The Hongkong Telegraph.
Friday, August 2, 1929.
Page 1 & 7
PRINCE AT SCOUT JAMBOREE.
TO STAY IN CAMP WITH THE BOYS.
PEERAGE CONFERRED ON SIR R.BADEN POWELL.
MAN OF MANY PARTS.
London, Aug. 1.
The Boy Scouts at the great international Jamboree at Arrowe Park, Birkenhead, will always remember the events of today. H.R.H. the Prince of Wales arrived in brilliant sunshine, following a night of torrential rain and violent gales. He flew from London to Hooton, and motored from there to Arrowe Park where he was given a tumultuous reception.
The Prince is to spend the night with the Scouts. He will stay under canvas with the usual camp equipment, a ground sheet, an old iron bedstead, a small deal table, a portable washstand, and canvas chairs, with a tallow candle as an illuminant.
Generous American Gift.
Soon after his arrival, he was introduced to Mr. Mortimer L.Schiff, of Messrs. Kuhn, Loeb and Company, the famous American banking institution, who handed the Prince a cheque for £10,000 to establish a fund for promoting international friendship among boys.
Also during the day it was announced that His Majesty the King had been pleased to confer a Barony on Sir Robert Baden Powell, the Chief Scout.- Reuter.
Sir Robert Stephenson Smyth Baden Powell is the founder of the Boy Scout movement, and is 72 years of age. He is a son of the Rev. Prof. Baden Powell, and spent the early days of his life, from 19 onwards, in the Army, joining the 13th Hussars in 1876, and serving with them in India, Afghanistan and South Africa.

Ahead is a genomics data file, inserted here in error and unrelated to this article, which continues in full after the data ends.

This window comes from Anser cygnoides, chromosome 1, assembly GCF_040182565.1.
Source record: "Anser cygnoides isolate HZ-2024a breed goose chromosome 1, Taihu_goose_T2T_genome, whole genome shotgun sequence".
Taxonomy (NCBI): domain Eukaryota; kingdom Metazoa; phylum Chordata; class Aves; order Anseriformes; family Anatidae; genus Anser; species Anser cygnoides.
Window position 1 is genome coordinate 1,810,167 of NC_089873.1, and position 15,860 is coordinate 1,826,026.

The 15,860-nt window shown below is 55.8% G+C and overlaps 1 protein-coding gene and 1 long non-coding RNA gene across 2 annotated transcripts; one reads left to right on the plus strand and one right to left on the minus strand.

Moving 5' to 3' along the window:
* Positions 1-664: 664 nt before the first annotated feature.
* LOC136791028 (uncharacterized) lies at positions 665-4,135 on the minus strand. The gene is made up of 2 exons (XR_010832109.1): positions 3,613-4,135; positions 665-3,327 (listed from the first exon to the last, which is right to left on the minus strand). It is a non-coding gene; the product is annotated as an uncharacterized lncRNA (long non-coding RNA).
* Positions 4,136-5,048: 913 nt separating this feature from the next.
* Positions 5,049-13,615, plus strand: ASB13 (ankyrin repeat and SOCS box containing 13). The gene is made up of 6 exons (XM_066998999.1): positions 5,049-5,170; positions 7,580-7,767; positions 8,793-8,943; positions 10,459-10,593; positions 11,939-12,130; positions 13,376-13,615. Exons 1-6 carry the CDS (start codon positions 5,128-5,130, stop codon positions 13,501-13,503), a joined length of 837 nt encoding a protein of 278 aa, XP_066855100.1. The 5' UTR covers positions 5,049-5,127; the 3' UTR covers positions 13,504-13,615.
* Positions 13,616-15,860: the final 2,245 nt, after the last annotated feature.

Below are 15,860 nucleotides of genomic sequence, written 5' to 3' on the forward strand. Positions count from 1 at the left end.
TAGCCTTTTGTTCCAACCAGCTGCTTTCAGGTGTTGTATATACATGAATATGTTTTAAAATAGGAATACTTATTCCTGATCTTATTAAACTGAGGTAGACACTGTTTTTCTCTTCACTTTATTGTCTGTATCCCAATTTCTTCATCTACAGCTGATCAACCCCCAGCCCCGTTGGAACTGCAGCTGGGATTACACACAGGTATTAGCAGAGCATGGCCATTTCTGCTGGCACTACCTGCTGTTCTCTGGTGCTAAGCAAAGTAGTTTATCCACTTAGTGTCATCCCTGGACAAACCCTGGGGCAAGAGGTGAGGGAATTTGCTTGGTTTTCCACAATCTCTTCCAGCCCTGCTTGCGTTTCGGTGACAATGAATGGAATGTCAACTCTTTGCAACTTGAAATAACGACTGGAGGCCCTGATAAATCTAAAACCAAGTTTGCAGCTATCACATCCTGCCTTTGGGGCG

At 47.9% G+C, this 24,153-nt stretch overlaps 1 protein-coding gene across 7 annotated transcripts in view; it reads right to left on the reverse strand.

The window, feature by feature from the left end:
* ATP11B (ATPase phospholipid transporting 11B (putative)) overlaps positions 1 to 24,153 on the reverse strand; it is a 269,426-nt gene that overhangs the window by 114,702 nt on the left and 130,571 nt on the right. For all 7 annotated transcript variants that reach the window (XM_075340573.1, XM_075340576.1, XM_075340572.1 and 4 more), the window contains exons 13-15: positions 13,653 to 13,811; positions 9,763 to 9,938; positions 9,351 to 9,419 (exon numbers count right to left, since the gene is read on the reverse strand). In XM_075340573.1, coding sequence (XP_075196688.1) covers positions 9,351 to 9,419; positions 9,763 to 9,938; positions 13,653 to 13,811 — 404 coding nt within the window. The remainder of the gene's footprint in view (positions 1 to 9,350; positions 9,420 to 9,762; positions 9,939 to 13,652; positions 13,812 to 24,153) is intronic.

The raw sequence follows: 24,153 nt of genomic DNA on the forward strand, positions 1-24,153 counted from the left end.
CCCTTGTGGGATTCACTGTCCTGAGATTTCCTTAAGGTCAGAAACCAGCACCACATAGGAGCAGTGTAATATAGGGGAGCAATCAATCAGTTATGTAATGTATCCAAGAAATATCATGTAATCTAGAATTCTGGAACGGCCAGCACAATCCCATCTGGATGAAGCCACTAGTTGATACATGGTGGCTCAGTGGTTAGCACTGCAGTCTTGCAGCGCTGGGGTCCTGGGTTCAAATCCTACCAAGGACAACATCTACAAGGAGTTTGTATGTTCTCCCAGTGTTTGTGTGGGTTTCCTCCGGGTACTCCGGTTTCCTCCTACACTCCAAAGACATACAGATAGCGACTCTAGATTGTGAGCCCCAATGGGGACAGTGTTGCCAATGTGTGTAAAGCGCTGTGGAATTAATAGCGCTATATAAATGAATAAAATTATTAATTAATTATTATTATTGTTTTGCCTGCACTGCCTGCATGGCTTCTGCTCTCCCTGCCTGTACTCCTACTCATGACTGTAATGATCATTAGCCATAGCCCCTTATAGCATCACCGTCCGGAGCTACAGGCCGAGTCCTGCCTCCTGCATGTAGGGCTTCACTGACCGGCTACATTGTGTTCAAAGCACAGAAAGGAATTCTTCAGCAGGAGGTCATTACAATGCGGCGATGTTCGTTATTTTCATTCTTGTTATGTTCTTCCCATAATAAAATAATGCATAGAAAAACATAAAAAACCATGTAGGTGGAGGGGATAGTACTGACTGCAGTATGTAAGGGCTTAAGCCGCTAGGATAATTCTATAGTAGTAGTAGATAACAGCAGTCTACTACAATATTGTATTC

He took part in the operations in Zululand in 1888, and later was sent to Ashanti on special service in charge of native levies and to Matabeleland. He then became Colonel of the Irregular Light Horse in South Africa, while in 1897 he was promoted to the command of the 5th Dragoon Guards.
When the South African War broke out, he was in Mafeking, which was invested by the Boers from October 1899, till May 17, 1900, when it was relieved by a flying column under Mahon in conjunction with Plumer's Rhodesian Horse. During the siege, Baden Powell showed a bold front and by his unconventional gaiety and his ingenious military measures held off the assault until the last. He was promoted major general, and organised the South African Constabulary. From 1903 to 1907 he was Inspector General of Cavalry and was made lieutenant general in 1908. Two years later he left the army to devote himself to the Boy Scout movement.
How Scouting Started.
It was in 1893-4 while serving with the 13th Hussars that be realised that the peace training of soldiers was not sufficiently practical and started classes in scouting and camping with the object of developing self reliance. He also published a book "Aids to Scouting" in which he set forth his methods.